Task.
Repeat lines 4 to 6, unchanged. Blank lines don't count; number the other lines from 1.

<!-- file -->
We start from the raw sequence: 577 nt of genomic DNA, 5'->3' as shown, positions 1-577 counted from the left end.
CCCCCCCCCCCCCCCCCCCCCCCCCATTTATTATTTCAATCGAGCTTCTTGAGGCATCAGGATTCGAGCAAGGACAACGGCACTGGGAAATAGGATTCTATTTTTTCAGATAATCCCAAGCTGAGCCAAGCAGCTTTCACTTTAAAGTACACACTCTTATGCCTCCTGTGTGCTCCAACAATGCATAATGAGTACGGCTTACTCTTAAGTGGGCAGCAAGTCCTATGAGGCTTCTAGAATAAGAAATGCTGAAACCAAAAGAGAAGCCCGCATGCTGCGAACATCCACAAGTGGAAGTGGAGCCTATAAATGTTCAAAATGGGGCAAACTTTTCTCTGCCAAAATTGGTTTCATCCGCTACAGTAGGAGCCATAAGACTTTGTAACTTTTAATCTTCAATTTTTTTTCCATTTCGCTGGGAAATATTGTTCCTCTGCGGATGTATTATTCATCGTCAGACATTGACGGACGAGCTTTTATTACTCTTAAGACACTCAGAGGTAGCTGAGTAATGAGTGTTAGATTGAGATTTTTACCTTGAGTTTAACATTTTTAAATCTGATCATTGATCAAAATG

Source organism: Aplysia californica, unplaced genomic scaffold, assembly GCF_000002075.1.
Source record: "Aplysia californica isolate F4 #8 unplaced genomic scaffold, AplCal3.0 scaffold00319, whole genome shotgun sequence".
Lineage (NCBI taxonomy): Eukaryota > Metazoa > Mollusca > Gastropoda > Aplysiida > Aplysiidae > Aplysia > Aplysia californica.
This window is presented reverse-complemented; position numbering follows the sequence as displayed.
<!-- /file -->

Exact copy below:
Source record: "Aplysia californica isolate F4 #8 unplaced genomic scaffold, AplCal3.0 scaffold00319, whole genome shotgun sequence".
Lineage (NCBI taxonomy): Eukaryota > Metazoa > Mollusca > Gastropoda > Aplysiida > Aplysiidae > Aplysia > Aplysia californica.
This window is presented reverse-complemented; position numbering follows the sequence as displayed.